Olle Calles, hemkommen till Karlstad sedan länge, slutför nu sin rapportering från sitt besök i Brasilien: “Rio Madeira ligger långt upp i Amazonflodens avrinningsområde, men någon bäck är det inte! Flödet kan nå över 60 000 m3/s och dammarnas avkodningsförmåga är mer än 80 000 m3/s. Som jämförelse kan nämnas att Göta älv har ett maxflöde på strax över 1000 m3/s, Donau 15 000 m3/s och Columbiafloden 35 000 m3/s. Två kraftverk, Jirau och Santo Antônio, är under uppförande och kommer vid färdigställandet ha en effekt på 3,6 TW respektive 3,8 TW. Ett normalår står vattenkraften för >80 % av energiförbrukningen i Brasilien och produktionen ökar ständigt i takt med ökad utbyggnad.

Båda kraftverken omgärdas av omfattande program för att kompensera  effekterna på miljön och lokalbefolkningen, så även om det är kontroversiellt att bygga vattenkraftverk i Amazonas djungler tror jag de flesta länder har mycket att lära av den brasilianska modellen. Man jobbar med fiskpassage vid båda kraftverken, vilket minst sagt är en utmaning med tanke på att Rio Madeira är enormt stor och man i dagsläget har identifierat mer än 1000 (!) fiskarter.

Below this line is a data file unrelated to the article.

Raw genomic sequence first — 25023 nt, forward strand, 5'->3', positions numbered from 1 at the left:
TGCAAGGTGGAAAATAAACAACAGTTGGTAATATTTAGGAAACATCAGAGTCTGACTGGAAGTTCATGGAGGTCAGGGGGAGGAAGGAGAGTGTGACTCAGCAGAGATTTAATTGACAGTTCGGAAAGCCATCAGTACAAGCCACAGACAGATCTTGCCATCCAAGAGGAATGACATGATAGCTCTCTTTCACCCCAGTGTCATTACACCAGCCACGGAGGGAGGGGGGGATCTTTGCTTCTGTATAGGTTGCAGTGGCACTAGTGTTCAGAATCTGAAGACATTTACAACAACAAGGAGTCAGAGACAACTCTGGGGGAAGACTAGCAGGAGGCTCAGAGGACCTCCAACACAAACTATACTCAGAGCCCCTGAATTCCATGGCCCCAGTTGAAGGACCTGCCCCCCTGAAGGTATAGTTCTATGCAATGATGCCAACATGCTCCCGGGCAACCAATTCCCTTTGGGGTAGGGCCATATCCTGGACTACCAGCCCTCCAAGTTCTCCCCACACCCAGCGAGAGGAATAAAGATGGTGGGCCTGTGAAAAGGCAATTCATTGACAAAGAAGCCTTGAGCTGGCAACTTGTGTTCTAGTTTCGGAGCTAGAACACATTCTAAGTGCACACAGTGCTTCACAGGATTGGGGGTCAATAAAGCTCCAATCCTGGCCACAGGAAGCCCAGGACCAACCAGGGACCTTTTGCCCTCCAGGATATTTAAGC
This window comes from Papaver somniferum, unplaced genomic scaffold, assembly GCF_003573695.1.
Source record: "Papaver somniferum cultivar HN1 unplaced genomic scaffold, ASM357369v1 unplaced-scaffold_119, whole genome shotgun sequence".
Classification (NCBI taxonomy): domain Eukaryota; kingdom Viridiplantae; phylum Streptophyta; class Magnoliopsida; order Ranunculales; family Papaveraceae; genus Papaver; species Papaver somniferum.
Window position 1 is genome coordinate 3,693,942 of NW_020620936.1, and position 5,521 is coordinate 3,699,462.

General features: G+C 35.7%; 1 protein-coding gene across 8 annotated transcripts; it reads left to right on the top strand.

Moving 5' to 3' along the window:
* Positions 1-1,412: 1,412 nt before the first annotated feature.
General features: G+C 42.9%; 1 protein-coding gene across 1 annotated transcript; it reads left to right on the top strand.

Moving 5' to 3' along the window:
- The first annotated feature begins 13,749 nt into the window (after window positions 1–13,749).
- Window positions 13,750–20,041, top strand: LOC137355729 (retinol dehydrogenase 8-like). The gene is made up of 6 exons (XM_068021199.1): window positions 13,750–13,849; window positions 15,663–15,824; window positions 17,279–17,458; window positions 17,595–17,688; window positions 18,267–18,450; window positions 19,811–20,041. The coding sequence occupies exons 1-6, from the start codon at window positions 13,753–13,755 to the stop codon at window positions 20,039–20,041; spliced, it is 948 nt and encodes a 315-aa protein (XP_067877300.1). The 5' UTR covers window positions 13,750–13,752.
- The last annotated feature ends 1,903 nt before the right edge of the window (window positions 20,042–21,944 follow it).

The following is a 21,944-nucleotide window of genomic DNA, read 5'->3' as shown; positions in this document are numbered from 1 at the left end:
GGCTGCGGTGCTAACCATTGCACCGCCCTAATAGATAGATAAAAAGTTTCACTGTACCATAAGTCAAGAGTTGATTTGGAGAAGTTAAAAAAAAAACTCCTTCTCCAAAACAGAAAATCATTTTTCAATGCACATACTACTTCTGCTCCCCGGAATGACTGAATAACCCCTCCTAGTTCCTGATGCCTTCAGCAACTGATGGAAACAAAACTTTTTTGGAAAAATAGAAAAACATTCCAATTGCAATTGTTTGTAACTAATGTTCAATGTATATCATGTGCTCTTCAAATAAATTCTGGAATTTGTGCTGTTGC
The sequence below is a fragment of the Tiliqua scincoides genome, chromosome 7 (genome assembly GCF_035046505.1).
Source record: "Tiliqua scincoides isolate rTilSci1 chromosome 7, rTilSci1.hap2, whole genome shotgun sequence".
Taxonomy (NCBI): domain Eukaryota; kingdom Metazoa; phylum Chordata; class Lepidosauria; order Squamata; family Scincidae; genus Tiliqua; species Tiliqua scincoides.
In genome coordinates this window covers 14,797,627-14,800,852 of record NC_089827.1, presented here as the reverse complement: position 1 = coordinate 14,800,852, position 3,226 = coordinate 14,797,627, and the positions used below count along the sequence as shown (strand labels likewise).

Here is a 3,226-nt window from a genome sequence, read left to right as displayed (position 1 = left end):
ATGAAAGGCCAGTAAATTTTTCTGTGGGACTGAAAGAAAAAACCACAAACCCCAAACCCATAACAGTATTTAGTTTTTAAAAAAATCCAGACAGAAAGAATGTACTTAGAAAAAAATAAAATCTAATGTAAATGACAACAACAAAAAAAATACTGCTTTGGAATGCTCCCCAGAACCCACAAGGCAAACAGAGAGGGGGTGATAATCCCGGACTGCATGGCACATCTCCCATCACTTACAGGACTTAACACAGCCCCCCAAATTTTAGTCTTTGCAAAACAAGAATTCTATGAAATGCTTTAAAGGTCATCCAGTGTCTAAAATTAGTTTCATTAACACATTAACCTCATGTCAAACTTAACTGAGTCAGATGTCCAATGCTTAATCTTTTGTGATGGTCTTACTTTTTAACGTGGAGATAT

Vid Santo Antônio har man anlagt en enorm naturlik fiskväg, vars andra ingång är under färdigställande. Man hade tidigare placerat gabioner i fiskvägen, men dessbättre har man insett begränsningarna med ”ståltrådsstenkistor” och testar nu att ersätta dem med rundade stenblock.  Man provfiskar fiskvägen varannan vecka med hjälp av kastnät och har även genomfört telemetristudier och hydrauliska experiment för att optimera fiskpassagefunktionen. Rio Madeira har sitt namn efter att stora mängder träd transporteras med floden, vilket innebär att man med ytlänsar och stora yttappade luckor försöker styra träden bort från turbinintagen. Vi tipsade om att ytslänsen och ytspillet skulle kunna fylla en funktion för nedströmsvandrande fisk, vilket man inte reflekterat över tidigare.